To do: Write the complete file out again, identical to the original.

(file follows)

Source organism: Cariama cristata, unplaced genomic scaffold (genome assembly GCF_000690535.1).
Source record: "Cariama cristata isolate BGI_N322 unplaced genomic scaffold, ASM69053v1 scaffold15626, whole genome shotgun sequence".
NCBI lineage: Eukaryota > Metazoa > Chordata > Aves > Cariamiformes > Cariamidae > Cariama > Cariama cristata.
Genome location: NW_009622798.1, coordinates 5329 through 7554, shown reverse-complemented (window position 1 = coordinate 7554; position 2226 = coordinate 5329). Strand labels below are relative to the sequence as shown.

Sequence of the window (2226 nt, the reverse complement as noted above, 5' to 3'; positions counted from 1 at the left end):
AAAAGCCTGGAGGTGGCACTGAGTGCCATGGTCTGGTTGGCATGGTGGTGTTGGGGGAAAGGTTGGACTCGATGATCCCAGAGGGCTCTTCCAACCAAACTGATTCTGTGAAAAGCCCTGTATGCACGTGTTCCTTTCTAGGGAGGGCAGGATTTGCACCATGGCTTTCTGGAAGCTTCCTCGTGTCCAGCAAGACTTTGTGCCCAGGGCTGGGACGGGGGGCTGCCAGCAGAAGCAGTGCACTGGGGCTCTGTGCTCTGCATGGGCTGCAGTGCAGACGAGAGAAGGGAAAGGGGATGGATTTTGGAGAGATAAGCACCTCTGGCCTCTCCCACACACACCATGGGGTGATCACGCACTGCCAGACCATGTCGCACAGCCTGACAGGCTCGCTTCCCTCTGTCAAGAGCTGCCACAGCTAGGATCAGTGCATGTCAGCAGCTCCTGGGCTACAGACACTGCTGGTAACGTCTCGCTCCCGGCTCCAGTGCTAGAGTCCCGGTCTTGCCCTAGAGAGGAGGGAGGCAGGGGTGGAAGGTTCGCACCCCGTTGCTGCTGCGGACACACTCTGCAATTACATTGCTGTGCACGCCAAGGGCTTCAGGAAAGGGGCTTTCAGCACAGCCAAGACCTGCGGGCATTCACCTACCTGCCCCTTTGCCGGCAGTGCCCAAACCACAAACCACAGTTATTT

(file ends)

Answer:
Source organism: Cariama cristata, unplaced genomic scaffold (genome assembly GCF_000690535.1).
Source record: "Cariama cristata isolate BGI_N322 unplaced genomic scaffold, ASM69053v1 scaffold15626, whole genome shotgun sequence".
NCBI lineage: Eukaryota > Metazoa > Chordata > Aves > Cariamiformes > Cariamidae > Cariama > Cariama cristata.
Genome location: NW_009622798.1, coordinates 5329 through 7554, shown reverse-complemented (window position 1 = coordinate 7554; position 2226 = coordinate 5329). Strand labels below are relative to the sequence as shown.

Sequence of the window (2226 nt, the reverse complement as noted above, 5' to 3'; positions counted from 1 at the left end):
AAAAGCCTGGAGGTGGCACTGAGTGCCATGGTCTGGTTGGCATGGTGGTGTTGGGGGAAAGGTTGGACTCGATGATCCCAGAGGGCTCTTCCAACCAAACTGATTCTGTGAAAAGCCCTGTATGCACGTGTTCCTTTCTAGGGAGGGCAGGATTTGCACCATGGCTTTCTGGAAGCTTCCTCGTGTCCAGCAAGACTTTGTGCCCAGGGCTGGGACGGGGGGCTGCCAGCAGAAGCAGTGCACTGGGGCTCTGTGCTCTGCATGGGCTGCAGTGCAGACGAGAGAAGGGAAAGGGGATGGATTTTGGAGAGATAAGCACCTCTGGCCTCTCCCACACACACCATGGGGTGATCACGCACTGCCAGACCATGTCGCACAGCCTGACAGGCTCGCTTCCCTCTGTCAAGAGCTGCCACAGCTAGGATCAGTGCATGTCAGCAGCTCCTGGGCTACAGACACTGCTGGTAACGTCTCGCTCCCGGCTCCAGTGCTAGAGTCCCGGTCTTGCCCTAGAGAGGAGGGAGGCAGGGGTGGAAGGTTCGCACCCCGTTGCTGCTGCGGACACACTCTGCAATTACATTGCTGTGCACGCCAAGGGCTTCAGGAAAGGGGCTTTCAGCACAGCCAAGACCTGCGGGCATTCACCTACCTGCCCCTTTGCCGGCAGTGCCCAAACCACAAACCACAGTTATTT